The hash data structure is then initialized with table information of each table's owner, name, hierarchy level, number of columns, number of primary key columns, each column's description information (column width, name and data type), and each primary key column's description information (column width, name and data type).
 Next, an execution list is generated comprising an ordered list based upon each table's foreign key hierarchy level.
FIGS. 4A-4B show the process for a save statements function of the apply thread 34. The apply thread 34 monitors the apply table 24 and applies any updates within the apply table 24 to the replica application table 22. First, the compressed binary row is read from the apply table 24 and the first operation within the compressed row examined. Next, the table information for the application table 12 upon which the operation is operating is retrieved from the hash data structure. Based upon the table information retrieved, if the foreign key level of the table upon which the operation is executing is greater than zero, then the direction of execution is tracked.
 Insert and update operations are forward executing operations in that the parent tables are operated upon before child tables. The delete operation is a reverse executing operation in that child tables are operated upon before parent tables.
 Next, if the table information indicates a new ctt operation, the apply thread 34, looks up the table information structure from the hash created during initialization, allocates a new ctt, allocates array memory for each column, creates a SQL statement, parses the statement, and binds the column memory locations.
 If the new execution direction is different from a previous execution direction and the foreign key level is greater than zero, the apply thread 34 calls the “execute statements” function (FIG. 5). Next, if the operation is changing compared to the table information, call the execute statements function, reinitialize the statement ctt, this dynamically creates a bound SQL statement and parses.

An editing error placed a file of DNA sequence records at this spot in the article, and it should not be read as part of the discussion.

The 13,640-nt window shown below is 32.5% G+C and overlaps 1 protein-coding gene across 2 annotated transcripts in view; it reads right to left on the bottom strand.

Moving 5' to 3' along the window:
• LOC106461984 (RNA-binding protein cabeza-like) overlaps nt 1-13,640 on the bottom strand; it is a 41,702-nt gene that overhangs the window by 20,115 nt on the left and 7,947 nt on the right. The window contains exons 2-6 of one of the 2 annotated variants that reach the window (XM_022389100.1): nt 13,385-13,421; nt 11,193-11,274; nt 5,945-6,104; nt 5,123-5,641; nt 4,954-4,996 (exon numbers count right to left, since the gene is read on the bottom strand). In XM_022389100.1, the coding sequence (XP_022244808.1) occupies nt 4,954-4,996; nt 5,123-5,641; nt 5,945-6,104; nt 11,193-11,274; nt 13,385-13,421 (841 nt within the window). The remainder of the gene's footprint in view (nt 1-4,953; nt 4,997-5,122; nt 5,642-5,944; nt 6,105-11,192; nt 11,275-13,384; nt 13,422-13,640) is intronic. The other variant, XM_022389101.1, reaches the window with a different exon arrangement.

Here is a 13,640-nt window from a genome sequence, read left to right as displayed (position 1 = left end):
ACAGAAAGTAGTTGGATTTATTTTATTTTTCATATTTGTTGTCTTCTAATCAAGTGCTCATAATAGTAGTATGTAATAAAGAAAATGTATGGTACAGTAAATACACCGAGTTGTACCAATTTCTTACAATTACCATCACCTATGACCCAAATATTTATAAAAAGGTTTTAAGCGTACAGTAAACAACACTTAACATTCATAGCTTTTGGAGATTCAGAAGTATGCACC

Next, if the maximum rows would be exceeded for the memory storage array then call the execute statements function. If the statement ctt is not already on the execution list, then add it to the list. This is maintained in a table hierarchy (foreign key level) order.
 Finally, the apply thread 34 saves the new SQL data into the memory locations previously allocated and increments the row counter for the table.
 The end result of the algorithm is that it groups rows of data for each table, and saves them to the database in table hierarchy order.
FIG. 5 shows the process for an execute statements function of the apply thread 34. First, based upon the execution direction, loop through the execution list, retrieve the CTT, and for each CTT using the parsed cursor for the table. Next, stop execution for any error returned during array processing of multiple rows of data with single call (for example, the oexn function within ORACLE database environments) except an error of “no data found” for a delete operation. Errors may be handled by logging the error to a compress exception table, writing out to a log file and performing a transaction rollback.
 Further extensions of the present invention may be made to the algorithm to gain even greater gains in performance. Because tables having a foreign key relationship level of zero are totally independent of each other, as are the tables within the sub-tree of each table having a foreign key relationship level of 1, the algorithm may be modified to track and group the level 1 objects and their associated children tables. Then an independent database connection and thread of execution could be created for each level 1 table. Thus, execution could be processed in parallel. Level 0 tables could be either evenly and randomly distributed amongst the parallel execution threads for the level 1 tables, or they could be grouped separately into their own groups or subsets of groups of execution threads. The degree of parallelization to be achieved could be very high, relative to the number of available CPU's within the system. Thus a limit based upon the CPU's should be considered or at least a multiple thereof.
 Moreover, while the present invention is described in terms of buffering operations until a change in execution direction is detected, at which time the buffered operations are executed on the replica database, the present invention may be implement by buffering operations based upon other factors. For example, the present invention could buffer operations based merely upon operation type or table affected by the operation, any change in which could cause the buffered operations be executed upon the replica database.
 In view of the above, it will be seen that several advantages of the present invention have been achieved and other advantageous results have been obtained.